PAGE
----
Is the paean to the Champ admiration, or just an ad?
The Northern District of California telegraphed what may be a body blow for Fox Broadcasting Company. During a May 2018 hearing, the court indicated that a case brought against the broadcaster by Muhammad Ali Enterprises (MAE) might be allowed to continue.
MAE, which owns the IP rights for the late boxing champ, sued Fox in the Northern District of Illinois, Eastern Division back in October 2017. The complaint dealt with an advertisement that aired immediately before the Super Bowl in February of that year. The ad featured major turning points in Ali’s life and career, juxtaposed with footage of NFL greats including Joe Montana, Jerry Rice and Troy Aikman.
The suit aimed false endorsement charges against Fox under the Lanham Act, and accused the broadcaster of violating Ali’s right of publicity under Illinois state law.
Shortly thereafter, the parties agreed to move the case to the Northern District of California. The California court didn’t indicate in the hearing if the case would be converted to a California claim, but Fox is hoping that it will: The company wants the case dismissed under California’s Strategic Lawsuit Against Public Participation law (AKA anti-SLAPP), which requires the judge to review if public-interest First Amendment activity is involved in the material.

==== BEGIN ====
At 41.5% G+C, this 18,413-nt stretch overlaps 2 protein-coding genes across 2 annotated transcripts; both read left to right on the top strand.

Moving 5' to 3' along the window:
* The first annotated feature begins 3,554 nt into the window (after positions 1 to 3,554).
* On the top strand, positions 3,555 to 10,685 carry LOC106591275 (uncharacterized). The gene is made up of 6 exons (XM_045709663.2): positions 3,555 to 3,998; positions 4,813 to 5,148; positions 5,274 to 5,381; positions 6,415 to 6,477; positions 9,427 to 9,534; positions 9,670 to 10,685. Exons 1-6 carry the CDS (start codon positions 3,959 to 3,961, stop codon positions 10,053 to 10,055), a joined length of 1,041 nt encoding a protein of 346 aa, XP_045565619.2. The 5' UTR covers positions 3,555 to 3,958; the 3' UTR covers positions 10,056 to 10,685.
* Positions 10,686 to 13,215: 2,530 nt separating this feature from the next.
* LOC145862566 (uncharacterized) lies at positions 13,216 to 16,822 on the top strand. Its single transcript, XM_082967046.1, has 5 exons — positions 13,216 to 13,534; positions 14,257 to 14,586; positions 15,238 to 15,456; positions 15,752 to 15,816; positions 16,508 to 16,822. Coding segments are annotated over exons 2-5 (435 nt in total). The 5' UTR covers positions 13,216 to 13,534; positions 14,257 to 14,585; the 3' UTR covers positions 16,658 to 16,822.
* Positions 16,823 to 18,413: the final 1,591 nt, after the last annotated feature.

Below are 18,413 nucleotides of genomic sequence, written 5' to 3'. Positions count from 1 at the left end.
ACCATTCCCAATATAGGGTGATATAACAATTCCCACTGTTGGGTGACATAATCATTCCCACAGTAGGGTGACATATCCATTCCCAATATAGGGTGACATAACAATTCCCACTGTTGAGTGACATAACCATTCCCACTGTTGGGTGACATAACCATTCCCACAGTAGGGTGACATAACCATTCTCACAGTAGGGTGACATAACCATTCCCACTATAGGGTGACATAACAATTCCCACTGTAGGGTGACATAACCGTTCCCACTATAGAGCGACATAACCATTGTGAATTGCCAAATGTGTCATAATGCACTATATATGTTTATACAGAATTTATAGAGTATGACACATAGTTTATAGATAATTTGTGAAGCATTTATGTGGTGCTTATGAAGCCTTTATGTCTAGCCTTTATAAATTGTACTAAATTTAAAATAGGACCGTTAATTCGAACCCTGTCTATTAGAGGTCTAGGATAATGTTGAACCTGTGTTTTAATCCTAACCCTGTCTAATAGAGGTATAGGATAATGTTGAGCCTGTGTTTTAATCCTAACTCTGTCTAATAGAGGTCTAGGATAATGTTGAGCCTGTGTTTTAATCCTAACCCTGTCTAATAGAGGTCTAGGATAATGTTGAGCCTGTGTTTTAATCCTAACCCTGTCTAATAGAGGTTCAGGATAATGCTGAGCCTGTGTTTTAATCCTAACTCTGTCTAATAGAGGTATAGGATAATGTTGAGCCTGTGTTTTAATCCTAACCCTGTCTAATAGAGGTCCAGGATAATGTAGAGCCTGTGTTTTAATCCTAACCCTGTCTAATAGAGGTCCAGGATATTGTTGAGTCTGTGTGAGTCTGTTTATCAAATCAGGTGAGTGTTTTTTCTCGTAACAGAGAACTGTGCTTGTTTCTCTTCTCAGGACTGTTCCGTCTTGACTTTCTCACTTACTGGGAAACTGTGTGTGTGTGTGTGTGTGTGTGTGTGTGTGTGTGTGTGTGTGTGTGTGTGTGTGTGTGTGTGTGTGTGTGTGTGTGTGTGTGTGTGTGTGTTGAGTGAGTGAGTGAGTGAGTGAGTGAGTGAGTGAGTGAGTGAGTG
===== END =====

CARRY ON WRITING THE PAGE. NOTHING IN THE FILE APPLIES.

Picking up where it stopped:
So, how do things look for Fox? The court didn’t provide a definitive answer; it also rejected the company’s motion to dismiss based on the briefs alone.
“A lot of [the case] boils down to the question of whether the segment we are talking about was commercial speech or not,” said the court. “If it’s an ad, Fox has some problems.”
Fox argued that the video wasn’t advertising, but rather an “editorial message” about the Champ, and therefore protected by the First Amendment.
Given that the placement appeared during one of the most expensive advertising events of the year, there may be a lot for the court to think about. Further, several courts looking at brands’ media references to celebrities, (such as in the form of an ad congratulating the celebrity for a recent achievement), have found that the nature of the message served to associate the brand with the celebrities’ goodwill, a promotional purpose, and thus commercial rather than editorial speech. Advertisers should be wary of making any reference to celebrities without permission, or risk claims of implied false endorsement and misappropriation of rights of publicity.